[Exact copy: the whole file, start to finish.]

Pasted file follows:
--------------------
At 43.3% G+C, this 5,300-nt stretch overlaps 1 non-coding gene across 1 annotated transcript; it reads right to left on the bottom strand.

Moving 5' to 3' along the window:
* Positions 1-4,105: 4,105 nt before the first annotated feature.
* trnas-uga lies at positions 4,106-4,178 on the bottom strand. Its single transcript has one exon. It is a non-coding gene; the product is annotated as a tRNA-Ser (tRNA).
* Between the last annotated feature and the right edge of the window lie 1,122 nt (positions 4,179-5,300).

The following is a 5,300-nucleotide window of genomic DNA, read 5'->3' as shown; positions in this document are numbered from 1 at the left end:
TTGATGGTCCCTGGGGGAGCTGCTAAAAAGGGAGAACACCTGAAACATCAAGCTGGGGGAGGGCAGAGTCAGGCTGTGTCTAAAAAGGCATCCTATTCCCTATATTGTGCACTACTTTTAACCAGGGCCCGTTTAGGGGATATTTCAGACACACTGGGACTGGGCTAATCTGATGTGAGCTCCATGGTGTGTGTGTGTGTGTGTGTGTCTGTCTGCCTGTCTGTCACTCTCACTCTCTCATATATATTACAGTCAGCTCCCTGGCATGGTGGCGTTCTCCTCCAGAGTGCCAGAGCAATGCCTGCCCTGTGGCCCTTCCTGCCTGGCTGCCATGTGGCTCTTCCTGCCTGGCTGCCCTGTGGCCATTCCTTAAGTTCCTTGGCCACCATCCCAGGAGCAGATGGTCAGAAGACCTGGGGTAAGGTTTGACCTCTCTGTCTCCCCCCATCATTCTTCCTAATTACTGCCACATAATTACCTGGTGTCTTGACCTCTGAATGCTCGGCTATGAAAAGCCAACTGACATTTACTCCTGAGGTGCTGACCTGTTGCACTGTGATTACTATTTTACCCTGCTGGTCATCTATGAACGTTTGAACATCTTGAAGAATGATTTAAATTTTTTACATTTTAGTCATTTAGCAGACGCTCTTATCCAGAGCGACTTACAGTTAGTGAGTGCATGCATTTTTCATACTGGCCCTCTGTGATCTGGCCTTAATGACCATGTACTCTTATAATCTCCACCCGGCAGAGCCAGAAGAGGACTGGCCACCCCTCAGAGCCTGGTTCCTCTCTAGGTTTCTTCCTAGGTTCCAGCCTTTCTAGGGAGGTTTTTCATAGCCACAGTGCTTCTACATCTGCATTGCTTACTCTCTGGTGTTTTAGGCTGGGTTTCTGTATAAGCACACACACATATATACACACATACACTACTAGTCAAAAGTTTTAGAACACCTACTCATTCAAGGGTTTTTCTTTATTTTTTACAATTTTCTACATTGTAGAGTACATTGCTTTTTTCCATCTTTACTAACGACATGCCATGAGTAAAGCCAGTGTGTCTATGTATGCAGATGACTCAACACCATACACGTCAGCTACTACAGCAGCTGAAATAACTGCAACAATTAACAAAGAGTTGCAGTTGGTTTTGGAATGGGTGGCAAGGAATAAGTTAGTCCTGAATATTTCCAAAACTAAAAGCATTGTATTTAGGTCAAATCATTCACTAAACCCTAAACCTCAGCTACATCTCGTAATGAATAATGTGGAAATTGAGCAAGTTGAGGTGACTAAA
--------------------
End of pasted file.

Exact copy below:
At 43.3% G+C, this 5,300-nt stretch overlaps 1 non-coding gene across 1 annotated transcript; it reads right to left on the bottom strand.

Moving 5' to 3' along the window:
* Positions 1-4,105: 4,105 nt before the first annotated feature.
* trnas-uga lies at positions 4,106-4,178 on the bottom strand. Its single transcript has one exon. It is a non-coding gene; the product is annotated as a tRNA-Ser (tRNA).
* Between the last annotated feature and the right edge of the window lie 1,122 nt (positions 4,179-5,300).

The following is a 5,300-nucleotide window of genomic DNA, read 5'->3' as shown; positions in this document are numbered from 1 at the left end:
TTGATGGTCCCTGGGGGAGCTGCTAAAAAGGGAGAACACCTGAAACATCAAGCTGGGGGAGGGCAGAGTCAGGCTGTGTCTAAAAAGGCATCCTATTCCCTATATTGTGCACTACTTTTAACCAGGGCCCGTTTAGGGGATATTTCAGACACACTGGGACTGGGCTAATCTGATGTGAGCTCCATGGTGTGTGTGTGTGTGTGTGTGTCTGTCTGCCTGTCTGTCACTCTCACTCTCTCATATATATTACAGTCAGCTCCCTGGCATGGTGGCGTTCTCCTCCAGAGTGCCAGAGCAATGCCTGCCCTGTGGCCCTTCCTGCCTGGCTGCCATGTGGCTCTTCCTGCCTGGCTGCCCTGTGGCCATTCCTTAAGTTCCTTGGCCACCATCCCAGGAGCAGATGGTCAGAAGACCTGGGGTAAGGTTTGACCTCTCTGTCTCCCCCCATCATTCTTCCTAATTACTGCCACATAATTACCTGGTGTCTTGACCTCTGAATGCTCGGCTATGAAAAGCCAACTGACATTTACTCCTGAGGTGCTGACCTGTTGCACTGTGATTACTATTTTACCCTGCTGGTCATCTATGAACGTTTGAACATCTTGAAGAATGATTTAAATTTTTTACATTTTAGTCATTTAGCAGACGCTCTTATCCAGAGCGACTTACAGTTAGTGAGTGCATGCATTTTTCATACTGGCCCTCTGTGATCTGGCCTTAATGACCATGTACTCTTATAATCTCCACCCGGCAGAGCCAGAAGAGGACTGGCCACCCCTCAGAGCCTGGTTCCTCTCTAGGTTTCTTCCTAGGTTCCAGCCTTTCTAGGGAGGTTTTTCATAGCCACAGTGCTTCTACATCTGCATTGCTTACTCTCTGGTGTTTTAGGCTGGGTTTCTGTATAAGCACACACACATATATACACACATACACTACTAGTCAAAAGTTTTAGAACACCTACTCATTCAAGGGTTTTTCTTTATTTTTTACAATTTTCTACATTGTAGAGTACATTGCTTTTTTCCATCTTTACTAACGACATGCCATGAGTAAAGCCAGTGTGTCTATGTATGCAGATGACTCAACACCATACACGTCAGCTACTACAGCAGCTGAAATAACTGCAACAATTAACAAAGAGTTGCAGTTGGTTTTGGAATGGGTGGCAAGGAATAAGTTAGTCCTGAATATTTCCAAAACTAAAAGCATTGTATTTAGGTCAAATCATTCACTAAACCCTAAACCTCAGCTACATCTCGTAATGAATAATGTGGAAATTGAGCAAGTTGAGGTGACTAAA